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Tabletop Simulator: Part 2 (Opinion)
Head in the Clouds
Updated: Wednesday, Apr 29, 2015
I’m Chaz Marler from Pair Of Dice Paradise, and last time, I was in the process of responding to a viewer question:“Hey Chaz, what are your thoughts on Tabletop simulator?”

Well, last episode we discussed just what Tabletop Simulator is. This time, I’ll conclude with my impression on its place in the board game hobby.

In many ways, Tabletop Simulator reminds me of the computer game Neverwinter Nights, published by BioWare in 2002. It was an RPG computer game based on the D&D universe, and it included a quest generator sandbox. You could create maps, NPCs, script interactions and conversations. Oh, how I waited in anticipation for that game to come out. And when it finally did, I filled a notebook with maps and campaign ideas, sat down at my computer to construct it, and then: “Alright… uh-huh.... mm-hmm… (PAUSE) This is a lot of work. I’m gonna go do something else. -OR- I quit.”

Similarly, while I think Tabletop Simulator has potential, but potential and popularity are two different things. To increase its chance of success, I think several things would have to go drastically in its favor.

First is gaining the involvement of board game publishers. For example, I believe that publishers have provided art assets to Board Game Arena, which has benefited the development of games on that platform.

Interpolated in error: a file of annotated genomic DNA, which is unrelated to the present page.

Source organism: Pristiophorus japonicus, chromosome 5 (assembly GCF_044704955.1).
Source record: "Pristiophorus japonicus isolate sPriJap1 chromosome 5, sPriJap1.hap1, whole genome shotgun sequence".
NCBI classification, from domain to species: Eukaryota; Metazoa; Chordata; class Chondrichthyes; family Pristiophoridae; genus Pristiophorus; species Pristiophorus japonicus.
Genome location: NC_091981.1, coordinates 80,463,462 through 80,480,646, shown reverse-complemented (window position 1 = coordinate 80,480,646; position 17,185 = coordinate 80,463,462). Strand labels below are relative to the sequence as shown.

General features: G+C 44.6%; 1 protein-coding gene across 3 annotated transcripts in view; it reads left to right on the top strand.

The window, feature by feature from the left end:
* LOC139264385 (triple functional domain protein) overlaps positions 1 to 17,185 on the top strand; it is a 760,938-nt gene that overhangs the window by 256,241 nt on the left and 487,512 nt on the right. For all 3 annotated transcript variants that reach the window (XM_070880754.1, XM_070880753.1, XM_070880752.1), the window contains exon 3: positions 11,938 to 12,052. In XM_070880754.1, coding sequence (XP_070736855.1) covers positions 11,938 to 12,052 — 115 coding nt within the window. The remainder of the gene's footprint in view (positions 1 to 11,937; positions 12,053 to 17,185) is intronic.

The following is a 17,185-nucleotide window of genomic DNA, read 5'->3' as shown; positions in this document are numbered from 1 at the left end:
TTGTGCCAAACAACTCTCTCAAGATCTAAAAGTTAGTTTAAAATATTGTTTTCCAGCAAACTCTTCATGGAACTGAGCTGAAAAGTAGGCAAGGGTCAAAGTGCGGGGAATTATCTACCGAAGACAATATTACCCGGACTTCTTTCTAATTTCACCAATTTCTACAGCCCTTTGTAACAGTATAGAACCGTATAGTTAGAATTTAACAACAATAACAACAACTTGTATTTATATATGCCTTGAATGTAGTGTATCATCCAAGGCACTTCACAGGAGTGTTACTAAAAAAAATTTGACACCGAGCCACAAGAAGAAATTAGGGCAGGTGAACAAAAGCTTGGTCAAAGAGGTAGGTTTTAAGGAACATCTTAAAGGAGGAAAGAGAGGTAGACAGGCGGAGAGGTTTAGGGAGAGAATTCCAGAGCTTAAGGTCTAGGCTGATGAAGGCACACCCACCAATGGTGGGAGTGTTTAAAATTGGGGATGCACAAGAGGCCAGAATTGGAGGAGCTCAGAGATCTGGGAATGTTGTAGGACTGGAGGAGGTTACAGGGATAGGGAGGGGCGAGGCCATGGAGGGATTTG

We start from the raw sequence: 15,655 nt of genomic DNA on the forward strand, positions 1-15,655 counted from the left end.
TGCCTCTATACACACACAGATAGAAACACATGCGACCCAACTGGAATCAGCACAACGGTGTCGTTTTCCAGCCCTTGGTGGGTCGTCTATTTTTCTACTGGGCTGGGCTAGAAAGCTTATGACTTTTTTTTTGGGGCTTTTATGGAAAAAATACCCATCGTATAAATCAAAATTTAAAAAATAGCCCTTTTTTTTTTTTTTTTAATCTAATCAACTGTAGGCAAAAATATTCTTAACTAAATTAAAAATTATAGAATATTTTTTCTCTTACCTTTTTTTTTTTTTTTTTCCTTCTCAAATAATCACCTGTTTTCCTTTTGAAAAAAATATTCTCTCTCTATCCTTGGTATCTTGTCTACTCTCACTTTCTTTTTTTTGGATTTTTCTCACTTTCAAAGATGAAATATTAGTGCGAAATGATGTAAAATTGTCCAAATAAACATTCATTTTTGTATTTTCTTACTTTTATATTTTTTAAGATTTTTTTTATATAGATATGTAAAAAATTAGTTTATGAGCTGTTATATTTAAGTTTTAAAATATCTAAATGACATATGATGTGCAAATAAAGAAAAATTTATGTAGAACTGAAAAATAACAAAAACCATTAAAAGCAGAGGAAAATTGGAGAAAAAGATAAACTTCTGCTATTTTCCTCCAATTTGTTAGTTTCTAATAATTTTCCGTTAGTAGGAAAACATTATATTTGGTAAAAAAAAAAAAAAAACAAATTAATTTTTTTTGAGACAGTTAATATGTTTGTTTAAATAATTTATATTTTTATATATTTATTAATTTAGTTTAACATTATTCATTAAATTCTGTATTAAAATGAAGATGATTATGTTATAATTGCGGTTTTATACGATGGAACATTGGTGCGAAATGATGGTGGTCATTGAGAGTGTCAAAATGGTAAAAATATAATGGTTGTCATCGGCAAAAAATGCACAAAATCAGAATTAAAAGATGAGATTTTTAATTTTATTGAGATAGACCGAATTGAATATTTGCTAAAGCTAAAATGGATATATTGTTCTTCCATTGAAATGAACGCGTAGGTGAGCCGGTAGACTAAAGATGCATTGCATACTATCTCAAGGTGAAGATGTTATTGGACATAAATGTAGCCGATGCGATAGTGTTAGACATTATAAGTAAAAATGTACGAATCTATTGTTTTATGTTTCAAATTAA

Speaking of Board Game Arena, is its popularity due, in part, to its development environment? How does this compare to Tabletop Simulator’s development environment? Is theirs proprietary? Is development obfuscated by a GUI interface, like Neverwinter Nights?

Then there’s potential barriers to entry. Tabletop Simulator is a super-neat concept, but will the $14.99 price be a barrier deter potential users when there's multiple free alternatives available?

And is the lack of rules enforcement actually another barrier? Now, I’d think building in rules enforcement would not only be a monumental undertaking, but it may even be the antithesis of what the system was designed to be in the first place.

But the most critical critique about Tabletop Simulator I’ve heard was simply: is this really much better than just playing together with a webcam over Skype?

Now, don't get me wrong, I've daydreamed about a tool like Tabletop Simulator for years, decades even. Oh, man, I'm old. And I would looove for it to succeed, but I think it has quite a few substantial hurdles to overcome in order to do so. For now, I think its greatest potential is as a tool for RPG players. But even then, I can’t help but be reminded of what became of Neverwinter Nights. Not much.
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